Holly Goldberg Sloan knows how to tell a story. Characters may be quirky, plot holes may exist, but still you want to read. I very much enjoyed this book, and the students at our middle school really enjoy it, it gets checked out a lot. But to compare it to Wonder is going a little too far. Things are a lot less believable and real in this book. That doesn't mean it wasn't incredibly entertaining and heartfelt, just not that realistic. And, once again, I have to take exception to the way public school employees were treated. A teacher, principal and school counselor who are incredibly stupid is kind of a slap in the face to all the wonderful teachers, principals and counselors we have in the public school system. Really? NO ONE realized that Willow was gifted? So in a way this felt a little farcical, like a Lemony Snicket book. And if you just let it flow and not worry about it being unrealistic, then it is a wonderful, fun read. I loved Willow's voice! She was quirky, annoying, innocent and wise. Her brain doesn't work quite like anyone else's, but because of that she has many amazing thoughts. 

The average teenager was willing to wear very uncomfortable attire. From my observation, the older you get, the more you like the word cozy. That’s why most of the elderly wear pants with elastic waistbands. If they wear pants at all. This may explain why grandparents are in love with buying grandkids pajamas and bathrobes. The outfits worn by my fellow students were, in my opinion, either way too tight or way too loose. Apparently having something that actually fits was not acceptable.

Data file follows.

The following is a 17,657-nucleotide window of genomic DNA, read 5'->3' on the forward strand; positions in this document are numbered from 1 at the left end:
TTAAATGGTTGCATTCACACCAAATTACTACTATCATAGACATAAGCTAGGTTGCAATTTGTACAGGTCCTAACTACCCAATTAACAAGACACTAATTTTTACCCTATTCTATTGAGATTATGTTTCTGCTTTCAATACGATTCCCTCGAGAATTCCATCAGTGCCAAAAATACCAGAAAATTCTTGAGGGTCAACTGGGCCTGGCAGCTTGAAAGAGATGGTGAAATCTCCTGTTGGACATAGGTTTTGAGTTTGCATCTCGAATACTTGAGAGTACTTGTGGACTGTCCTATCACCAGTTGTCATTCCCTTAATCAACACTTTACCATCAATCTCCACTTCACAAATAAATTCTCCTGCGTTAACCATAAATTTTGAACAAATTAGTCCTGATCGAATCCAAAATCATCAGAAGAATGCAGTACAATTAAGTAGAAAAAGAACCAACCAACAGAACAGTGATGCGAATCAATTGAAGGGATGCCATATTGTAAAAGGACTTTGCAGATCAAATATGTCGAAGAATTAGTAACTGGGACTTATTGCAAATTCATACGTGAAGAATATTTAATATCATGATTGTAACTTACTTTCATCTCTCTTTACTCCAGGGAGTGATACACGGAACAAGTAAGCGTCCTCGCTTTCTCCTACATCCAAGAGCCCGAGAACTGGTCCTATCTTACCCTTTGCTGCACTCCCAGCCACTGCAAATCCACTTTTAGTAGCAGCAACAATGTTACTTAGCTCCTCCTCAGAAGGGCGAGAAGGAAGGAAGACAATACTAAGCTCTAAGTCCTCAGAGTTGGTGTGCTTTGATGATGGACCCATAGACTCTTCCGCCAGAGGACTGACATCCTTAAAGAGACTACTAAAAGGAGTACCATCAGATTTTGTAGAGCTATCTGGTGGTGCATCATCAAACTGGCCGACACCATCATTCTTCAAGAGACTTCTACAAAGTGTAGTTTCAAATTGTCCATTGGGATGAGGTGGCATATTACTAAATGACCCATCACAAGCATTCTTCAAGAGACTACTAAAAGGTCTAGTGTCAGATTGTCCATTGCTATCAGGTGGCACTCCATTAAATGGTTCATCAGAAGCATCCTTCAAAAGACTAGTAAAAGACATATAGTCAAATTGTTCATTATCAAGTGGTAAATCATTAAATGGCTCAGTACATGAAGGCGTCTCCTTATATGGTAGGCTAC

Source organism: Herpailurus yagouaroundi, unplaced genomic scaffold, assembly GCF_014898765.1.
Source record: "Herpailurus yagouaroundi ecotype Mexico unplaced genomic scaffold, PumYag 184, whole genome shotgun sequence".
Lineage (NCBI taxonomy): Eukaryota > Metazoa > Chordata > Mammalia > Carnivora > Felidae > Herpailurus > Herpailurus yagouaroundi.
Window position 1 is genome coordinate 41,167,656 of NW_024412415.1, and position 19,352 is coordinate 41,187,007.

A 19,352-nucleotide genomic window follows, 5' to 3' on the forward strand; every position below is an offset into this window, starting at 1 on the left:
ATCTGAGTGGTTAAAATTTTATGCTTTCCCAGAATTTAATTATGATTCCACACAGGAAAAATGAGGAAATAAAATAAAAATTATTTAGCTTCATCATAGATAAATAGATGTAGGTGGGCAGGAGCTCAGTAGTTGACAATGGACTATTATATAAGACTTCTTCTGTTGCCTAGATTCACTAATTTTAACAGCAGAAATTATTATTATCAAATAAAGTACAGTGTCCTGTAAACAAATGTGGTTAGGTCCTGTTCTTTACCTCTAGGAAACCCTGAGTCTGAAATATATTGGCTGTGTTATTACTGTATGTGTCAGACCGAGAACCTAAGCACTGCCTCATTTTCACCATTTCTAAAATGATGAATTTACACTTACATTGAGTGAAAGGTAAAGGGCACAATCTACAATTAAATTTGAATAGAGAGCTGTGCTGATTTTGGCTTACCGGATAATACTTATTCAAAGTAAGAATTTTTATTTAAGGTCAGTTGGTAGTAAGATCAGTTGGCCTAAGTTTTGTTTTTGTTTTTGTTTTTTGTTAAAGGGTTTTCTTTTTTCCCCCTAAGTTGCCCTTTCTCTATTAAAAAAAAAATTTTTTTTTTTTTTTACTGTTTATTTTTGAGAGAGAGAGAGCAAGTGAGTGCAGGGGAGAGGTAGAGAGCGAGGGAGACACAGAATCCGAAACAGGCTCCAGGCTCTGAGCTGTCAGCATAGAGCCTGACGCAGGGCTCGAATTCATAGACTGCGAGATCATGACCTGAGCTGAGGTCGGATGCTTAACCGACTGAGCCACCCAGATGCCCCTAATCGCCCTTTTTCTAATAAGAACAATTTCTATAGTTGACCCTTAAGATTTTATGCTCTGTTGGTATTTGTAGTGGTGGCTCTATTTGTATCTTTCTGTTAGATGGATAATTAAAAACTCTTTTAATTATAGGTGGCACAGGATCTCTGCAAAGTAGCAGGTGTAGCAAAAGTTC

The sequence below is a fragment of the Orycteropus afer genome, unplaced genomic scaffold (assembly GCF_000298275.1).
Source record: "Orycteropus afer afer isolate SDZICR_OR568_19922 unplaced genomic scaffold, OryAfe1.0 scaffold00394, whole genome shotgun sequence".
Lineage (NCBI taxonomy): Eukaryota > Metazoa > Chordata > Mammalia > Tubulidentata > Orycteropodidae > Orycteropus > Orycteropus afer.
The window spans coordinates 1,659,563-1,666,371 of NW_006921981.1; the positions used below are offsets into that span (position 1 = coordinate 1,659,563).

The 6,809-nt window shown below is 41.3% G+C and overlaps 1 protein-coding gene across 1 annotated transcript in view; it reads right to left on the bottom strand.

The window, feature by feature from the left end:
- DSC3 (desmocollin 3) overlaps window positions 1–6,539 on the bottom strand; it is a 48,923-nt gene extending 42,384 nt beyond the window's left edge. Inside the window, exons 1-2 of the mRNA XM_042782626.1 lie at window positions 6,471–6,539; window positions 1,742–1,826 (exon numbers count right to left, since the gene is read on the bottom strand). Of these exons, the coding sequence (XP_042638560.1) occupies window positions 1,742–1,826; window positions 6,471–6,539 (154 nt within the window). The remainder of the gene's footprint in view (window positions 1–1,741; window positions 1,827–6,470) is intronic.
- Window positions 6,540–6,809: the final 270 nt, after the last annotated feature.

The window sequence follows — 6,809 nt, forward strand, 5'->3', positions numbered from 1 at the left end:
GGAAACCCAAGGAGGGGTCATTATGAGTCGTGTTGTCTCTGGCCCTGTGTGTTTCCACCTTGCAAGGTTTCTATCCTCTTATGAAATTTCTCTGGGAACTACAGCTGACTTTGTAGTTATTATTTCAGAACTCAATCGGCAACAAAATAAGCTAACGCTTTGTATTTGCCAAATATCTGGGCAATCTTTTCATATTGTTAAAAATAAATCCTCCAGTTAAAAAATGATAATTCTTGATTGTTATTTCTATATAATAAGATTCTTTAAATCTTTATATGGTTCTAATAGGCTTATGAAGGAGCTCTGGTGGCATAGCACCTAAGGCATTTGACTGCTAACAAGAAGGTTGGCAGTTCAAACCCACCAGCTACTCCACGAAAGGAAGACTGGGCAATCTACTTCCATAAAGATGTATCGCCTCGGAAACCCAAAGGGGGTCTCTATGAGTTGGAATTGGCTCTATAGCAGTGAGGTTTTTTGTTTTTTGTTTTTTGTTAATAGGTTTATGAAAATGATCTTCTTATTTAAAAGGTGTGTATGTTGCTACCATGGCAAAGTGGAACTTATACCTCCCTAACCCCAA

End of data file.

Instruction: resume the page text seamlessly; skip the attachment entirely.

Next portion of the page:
So put aside the many improbable circumstances and behaviors and just enjoy the storytelling.

Areas of concern:
*A 12 year old dealing with the death of her parents.
*A public school system that fails horribly, over and over again.
*Bullying of main character (only at the beginning of the story).

Suggested Ages:
Booklist - Grades 7-10
Publisher's Weekly - Ages 10+
School Library Journal - Grades 5-8
(An interesting range.  I would say it is very appropriate for all middle schoolers.)

Thursday, February 16, 2017

The Star-Touched Queen

The Star-Touched Queen
by Roshani Chokshi
From the publisher:
"Fate and fortune. Power and passion. What does it take to be the queen of a kingdom when you’re only seventeen?

Maya is cursed. With a horoscope that promises a marriage of death and destruction, she has earned only the scorn and fear of her father’s kingdom. Content to follow more scholarly pursuits, her whole world is torn apart when her father, the Raja, arranges a wedding of political convenience to quell outside rebellions. Soon Maya becomes the queen of Akaran and wife of Amar. Neither roles are what she expected: As Akaran’s queen, she finds her voice and power. As Amar’s wife, she finds something else entirely: Compassion. Protection. Desire…

But Akaran has its own secrets—thousands of locked doors, gardens of glass, and a tree that bears memories instead of fruit. Soon, Maya suspects her life is in danger. Yet who, besides her husband, can she trust? With the fate of the human and Otherworldly realms hanging in the balance, Maya must unravel an ancient mystery that spans reincarnated lives to save those she loves the most…including herself."